Terri Bessler, owner of The Iron Dog Salvage & Antiques, says one of her favorite things about owning a business in downtown is the support of other business owners and organizations like the Downtown Tipp City Partnership. Another aspect she enjoys is the customer base: “We see hundreds of people each week, regulars and visitors from all over the country.”

Kristy Reis, owner of SWEET by Kristy, is in agreement that patrons are what makes owning a business in Tipp tops. “In Tipp City, with it being a small town, I can easily get to know my customers,” Reis says. “I really enjoy getting to know them, as well as other local business owners, and connecting us all to keep business local and support[ing] each other. We have a great community that makes that easy and fun!”

Studio 14 Manager Leslie Trimbach’s primary goal is to share and promote the arts and the many talented artists in the area. The variety of exhibits, gallery artists with work for sale, art parties, and art classes offer something for everyone. “There are so many amazing artists that live just around the corner from us and we try to showcase as much of their work as possible,” Trimbach says of the fine arts center, which she co-owns with her mother, Evelyn Staub. “Evelyn and I are committed to bringing in more quality art and art instruction to the downtown area, to get people interested in handmade, unique, and created from the heart.”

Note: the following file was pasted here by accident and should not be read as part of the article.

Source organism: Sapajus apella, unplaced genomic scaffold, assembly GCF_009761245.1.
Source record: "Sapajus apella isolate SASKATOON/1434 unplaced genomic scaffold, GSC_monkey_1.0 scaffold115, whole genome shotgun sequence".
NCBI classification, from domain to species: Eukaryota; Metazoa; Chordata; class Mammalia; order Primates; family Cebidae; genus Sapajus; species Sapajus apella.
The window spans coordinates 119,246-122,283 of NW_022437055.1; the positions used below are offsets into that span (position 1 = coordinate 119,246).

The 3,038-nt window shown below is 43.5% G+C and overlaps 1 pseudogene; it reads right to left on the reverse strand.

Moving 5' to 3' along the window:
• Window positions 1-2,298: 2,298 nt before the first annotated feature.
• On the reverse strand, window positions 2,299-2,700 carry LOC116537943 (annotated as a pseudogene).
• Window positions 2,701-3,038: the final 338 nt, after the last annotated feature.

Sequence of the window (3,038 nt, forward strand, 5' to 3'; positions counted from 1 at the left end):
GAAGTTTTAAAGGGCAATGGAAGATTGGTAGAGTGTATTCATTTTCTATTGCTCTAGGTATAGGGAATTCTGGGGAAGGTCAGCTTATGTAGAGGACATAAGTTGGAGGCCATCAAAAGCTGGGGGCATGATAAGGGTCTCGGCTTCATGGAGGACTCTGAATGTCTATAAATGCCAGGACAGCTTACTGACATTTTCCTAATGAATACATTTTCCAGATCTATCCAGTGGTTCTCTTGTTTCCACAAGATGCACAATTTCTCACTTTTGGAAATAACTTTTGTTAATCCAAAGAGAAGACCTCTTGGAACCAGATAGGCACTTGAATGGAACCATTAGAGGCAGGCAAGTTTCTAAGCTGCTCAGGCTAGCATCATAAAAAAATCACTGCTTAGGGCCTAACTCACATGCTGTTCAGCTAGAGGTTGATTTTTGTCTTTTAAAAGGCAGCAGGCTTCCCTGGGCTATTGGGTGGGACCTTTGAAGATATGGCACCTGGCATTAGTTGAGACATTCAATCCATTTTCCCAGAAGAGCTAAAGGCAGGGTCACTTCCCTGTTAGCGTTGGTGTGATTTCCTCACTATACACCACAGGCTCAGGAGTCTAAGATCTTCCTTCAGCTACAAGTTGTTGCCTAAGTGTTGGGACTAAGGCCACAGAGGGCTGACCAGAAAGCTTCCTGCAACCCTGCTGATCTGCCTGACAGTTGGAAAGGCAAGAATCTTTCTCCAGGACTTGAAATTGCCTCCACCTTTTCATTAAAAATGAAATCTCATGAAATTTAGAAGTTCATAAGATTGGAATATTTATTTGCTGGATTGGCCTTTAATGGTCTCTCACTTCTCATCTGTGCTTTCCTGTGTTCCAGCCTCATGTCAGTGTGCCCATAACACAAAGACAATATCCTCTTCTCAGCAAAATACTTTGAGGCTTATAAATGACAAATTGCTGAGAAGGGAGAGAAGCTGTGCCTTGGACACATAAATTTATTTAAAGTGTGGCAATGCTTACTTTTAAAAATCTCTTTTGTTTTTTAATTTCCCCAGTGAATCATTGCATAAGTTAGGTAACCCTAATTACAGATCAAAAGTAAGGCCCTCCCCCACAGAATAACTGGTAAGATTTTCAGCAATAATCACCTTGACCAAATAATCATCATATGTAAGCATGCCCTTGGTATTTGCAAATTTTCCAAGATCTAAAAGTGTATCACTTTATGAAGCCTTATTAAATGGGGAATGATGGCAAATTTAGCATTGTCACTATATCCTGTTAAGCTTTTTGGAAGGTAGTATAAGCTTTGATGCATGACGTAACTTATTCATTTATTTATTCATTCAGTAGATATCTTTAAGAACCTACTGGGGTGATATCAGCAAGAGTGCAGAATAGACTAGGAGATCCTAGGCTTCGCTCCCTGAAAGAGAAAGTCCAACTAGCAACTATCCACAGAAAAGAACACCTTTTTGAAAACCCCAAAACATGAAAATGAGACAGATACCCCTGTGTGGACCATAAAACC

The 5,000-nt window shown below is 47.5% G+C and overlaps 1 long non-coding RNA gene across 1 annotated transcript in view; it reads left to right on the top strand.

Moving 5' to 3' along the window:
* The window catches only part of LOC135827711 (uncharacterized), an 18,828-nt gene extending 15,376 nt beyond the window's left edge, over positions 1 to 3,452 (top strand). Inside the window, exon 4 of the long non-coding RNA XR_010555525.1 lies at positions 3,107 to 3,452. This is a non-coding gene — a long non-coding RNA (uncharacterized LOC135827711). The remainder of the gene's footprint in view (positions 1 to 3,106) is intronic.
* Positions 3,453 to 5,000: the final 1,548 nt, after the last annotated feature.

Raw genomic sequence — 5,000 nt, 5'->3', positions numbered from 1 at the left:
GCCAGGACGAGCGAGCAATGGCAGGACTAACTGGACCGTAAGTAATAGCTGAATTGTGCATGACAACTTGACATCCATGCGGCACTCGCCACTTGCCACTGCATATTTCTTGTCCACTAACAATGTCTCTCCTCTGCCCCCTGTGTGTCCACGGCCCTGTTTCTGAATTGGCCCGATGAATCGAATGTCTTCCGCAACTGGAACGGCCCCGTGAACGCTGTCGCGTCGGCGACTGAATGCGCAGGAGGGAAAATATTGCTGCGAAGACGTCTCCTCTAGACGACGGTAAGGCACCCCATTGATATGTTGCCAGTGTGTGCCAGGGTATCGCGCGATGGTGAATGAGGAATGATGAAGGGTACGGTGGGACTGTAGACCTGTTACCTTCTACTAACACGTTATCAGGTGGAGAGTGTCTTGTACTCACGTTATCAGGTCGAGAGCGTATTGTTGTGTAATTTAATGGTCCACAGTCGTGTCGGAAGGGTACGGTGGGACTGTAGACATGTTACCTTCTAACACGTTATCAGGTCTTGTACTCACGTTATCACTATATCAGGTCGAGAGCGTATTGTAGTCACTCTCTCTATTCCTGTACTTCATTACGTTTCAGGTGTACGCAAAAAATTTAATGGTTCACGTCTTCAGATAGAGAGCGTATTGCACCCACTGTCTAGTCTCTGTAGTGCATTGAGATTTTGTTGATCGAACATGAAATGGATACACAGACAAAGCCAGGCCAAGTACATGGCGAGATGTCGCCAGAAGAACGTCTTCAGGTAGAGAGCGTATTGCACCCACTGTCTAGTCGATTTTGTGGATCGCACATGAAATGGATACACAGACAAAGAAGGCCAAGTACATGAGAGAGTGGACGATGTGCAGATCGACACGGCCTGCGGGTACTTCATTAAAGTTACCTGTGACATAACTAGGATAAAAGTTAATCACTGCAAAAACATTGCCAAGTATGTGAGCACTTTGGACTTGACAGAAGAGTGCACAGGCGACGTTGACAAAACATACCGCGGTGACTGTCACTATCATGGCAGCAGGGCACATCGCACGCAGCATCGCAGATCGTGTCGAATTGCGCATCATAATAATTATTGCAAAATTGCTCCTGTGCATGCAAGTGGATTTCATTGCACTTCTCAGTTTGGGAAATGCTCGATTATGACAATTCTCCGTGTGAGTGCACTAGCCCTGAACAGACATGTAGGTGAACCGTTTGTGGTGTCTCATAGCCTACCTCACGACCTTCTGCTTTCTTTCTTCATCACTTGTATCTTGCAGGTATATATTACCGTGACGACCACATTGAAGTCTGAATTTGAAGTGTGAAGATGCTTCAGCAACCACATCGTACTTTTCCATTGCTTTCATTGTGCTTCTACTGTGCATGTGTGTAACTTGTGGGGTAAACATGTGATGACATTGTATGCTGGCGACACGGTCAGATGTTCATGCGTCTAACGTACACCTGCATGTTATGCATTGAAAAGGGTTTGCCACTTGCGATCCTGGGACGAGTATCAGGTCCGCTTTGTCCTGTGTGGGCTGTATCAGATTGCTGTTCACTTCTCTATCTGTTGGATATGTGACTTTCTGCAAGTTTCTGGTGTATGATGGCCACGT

“I think of Tipp City as a village,” says Becky Ford, owner of Old Tippecanoe Coffee Co. “Doing business in this small village, I have the opportunity to let my small shop be what I do, but who I’m on the inside. We make friends – it’s a gathering place to share our lives with each other. I’m proud to be part of [this] community.”

The Tipp City Mum Festival will take place Friday, Sept. 23 ­– Sunday, Sept. 25 at Tipp City Park, 312 Park Ave. in Tipp City. For more information on the festival, please visit TippCityMumFestival.org. For more about upcoming events, local shops, and places to eat in Tipp City, please visit VisitTippCity.org. 


Jennifer Hanauer Lumpkin is a writer and cartographer living in Dayton, Ohio. She can be reached at JenniferHanauerLumpkin@DaytonCityPaper.com or through her website at JennerLumpkin.com.

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About Jennifer Hanauer Lumpkin

View all posts by Jennifer Hanauer Lumpkin
Jennifer Hanauer Lumpkin is a writer and amateur cartographer living in Dayton, Ohio. She has been a member of PUSH (Professionals United for Sexual Health) since 2012 and is currently serving as Chair. She can be reached at JenniferHanauerLumpkin@DaytonCityPaper.com or through her website at jennerlumpkin.com.